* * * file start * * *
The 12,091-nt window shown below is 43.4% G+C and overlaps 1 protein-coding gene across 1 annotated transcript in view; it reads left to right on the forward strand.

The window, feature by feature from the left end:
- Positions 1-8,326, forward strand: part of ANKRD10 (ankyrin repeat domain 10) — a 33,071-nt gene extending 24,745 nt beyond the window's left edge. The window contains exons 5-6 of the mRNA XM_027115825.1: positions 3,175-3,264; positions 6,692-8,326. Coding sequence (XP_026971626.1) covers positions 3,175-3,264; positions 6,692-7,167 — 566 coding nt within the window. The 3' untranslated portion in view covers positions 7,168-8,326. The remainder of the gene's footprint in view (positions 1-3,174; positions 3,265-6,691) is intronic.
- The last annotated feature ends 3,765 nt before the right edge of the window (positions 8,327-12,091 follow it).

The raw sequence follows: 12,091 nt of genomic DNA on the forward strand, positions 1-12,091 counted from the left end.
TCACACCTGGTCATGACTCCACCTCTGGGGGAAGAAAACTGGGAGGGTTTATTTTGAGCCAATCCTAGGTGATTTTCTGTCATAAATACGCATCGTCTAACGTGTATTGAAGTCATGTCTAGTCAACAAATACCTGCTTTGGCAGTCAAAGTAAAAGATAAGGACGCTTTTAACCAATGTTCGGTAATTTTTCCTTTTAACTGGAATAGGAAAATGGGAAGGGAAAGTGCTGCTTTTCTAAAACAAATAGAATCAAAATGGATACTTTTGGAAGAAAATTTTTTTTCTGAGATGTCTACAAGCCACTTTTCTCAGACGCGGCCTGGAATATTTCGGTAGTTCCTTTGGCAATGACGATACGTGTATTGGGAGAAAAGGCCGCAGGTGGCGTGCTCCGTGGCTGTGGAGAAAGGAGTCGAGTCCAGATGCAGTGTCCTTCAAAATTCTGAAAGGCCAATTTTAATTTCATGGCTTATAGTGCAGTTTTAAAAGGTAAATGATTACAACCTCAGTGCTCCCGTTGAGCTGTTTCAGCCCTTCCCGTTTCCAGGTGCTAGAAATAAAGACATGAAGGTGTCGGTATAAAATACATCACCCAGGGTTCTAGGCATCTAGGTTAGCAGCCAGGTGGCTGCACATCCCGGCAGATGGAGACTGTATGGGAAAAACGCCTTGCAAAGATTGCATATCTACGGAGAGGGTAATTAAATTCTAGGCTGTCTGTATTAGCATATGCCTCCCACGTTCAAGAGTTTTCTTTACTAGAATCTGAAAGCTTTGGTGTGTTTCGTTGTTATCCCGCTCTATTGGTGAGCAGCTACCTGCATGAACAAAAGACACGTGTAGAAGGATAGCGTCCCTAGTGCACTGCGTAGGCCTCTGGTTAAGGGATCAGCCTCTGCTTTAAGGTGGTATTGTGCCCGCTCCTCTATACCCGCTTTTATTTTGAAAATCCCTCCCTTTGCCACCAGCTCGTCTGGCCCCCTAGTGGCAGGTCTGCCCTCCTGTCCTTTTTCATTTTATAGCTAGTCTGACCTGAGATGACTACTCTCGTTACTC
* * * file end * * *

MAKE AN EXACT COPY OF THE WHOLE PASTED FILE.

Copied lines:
The 12,091-nt window shown below is 43.4% G+C and overlaps 1 protein-coding gene across 1 annotated transcript in view; it reads left to right on the forward strand.

The window, feature by feature from the left end:
- Positions 1-8,326, forward strand: part of ANKRD10 (ankyrin repeat domain 10) — a 33,071-nt gene extending 24,745 nt beyond the window's left edge. The window contains exons 5-6 of the mRNA XM_027115825.1: positions 3,175-3,264; positions 6,692-8,326. Coding sequence (XP_026971626.1) covers positions 3,175-3,264; positions 6,692-7,167 — 566 coding nt within the window. The 3' untranslated portion in view covers positions 7,168-8,326. The remainder of the gene's footprint in view (positions 1-3,174; positions 3,265-6,691) is intronic.
- The last annotated feature ends 3,765 nt before the right edge of the window (positions 8,327-12,091 follow it).

The raw sequence follows: 12,091 nt of genomic DNA on the forward strand, positions 1-12,091 counted from the left end.
TCACACCTGGTCATGACTCCACCTCTGGGGGAAGAAAACTGGGAGGGTTTATTTTGAGCCAATCCTAGGTGATTTTCTGTCATAAATACGCATCGTCTAACGTGTATTGAAGTCATGTCTAGTCAACAAATACCTGCTTTGGCAGTCAAAGTAAAAGATAAGGACGCTTTTAACCAATGTTCGGTAATTTTTCCTTTTAACTGGAATAGGAAAATGGGAAGGGAAAGTGCTGCTTTTCTAAAACAAATAGAATCAAAATGGATACTTTTGGAAGAAAATTTTTTTTCTGAGATGTCTACAAGCCACTTTTCTCAGACGCGGCCTGGAATATTTCGGTAGTTCCTTTGGCAATGACGATACGTGTATTGGGAGAAAAGGCCGCAGGTGGCGTGCTCCGTGGCTGTGGAGAAAGGAGTCGAGTCCAGATGCAGTGTCCTTCAAAATTCTGAAAGGCCAATTTTAATTTCATGGCTTATAGTGCAGTTTTAAAAGGTAAATGATTACAACCTCAGTGCTCCCGTTGAGCTGTTTCAGCCCTTCCCGTTTCCAGGTGCTAGAAATAAAGACATGAAGGTGTCGGTATAAAATACATCACCCAGGGTTCTAGGCATCTAGGTTAGCAGCCAGGTGGCTGCACATCCCGGCAGATGGAGACTGTATGGGAAAAACGCCTTGCAAAGATTGCATATCTACGGAGAGGGTAATTAAATTCTAGGCTGTCTGTATTAGCATATGCCTCCCACGTTCAAGAGTTTTCTTTACTAGAATCTGAAAGCTTTGGTGTGTTTCGTTGTTATCCCGCTCTATTGGTGAGCAGCTACCTGCATGAACAAAAGACACGTGTAGAAGGATAGCGTCCCTAGTGCACTGCGTAGGCCTCTGGTTAAGGGATCAGCCTCTGCTTTAAGGTGGTATTGTGCCCGCTCCTCTATACCCGCTTTTATTTTGAAAATCCCTCCCTTTGCCACCAGCTCGTCTGGCCCCCTAGTGGCAGGTCTGCCCTCCTGTCCTTTTTCATTTTATAGCTAGTCTGACCTGAGATGACTACTCTCGTTACTC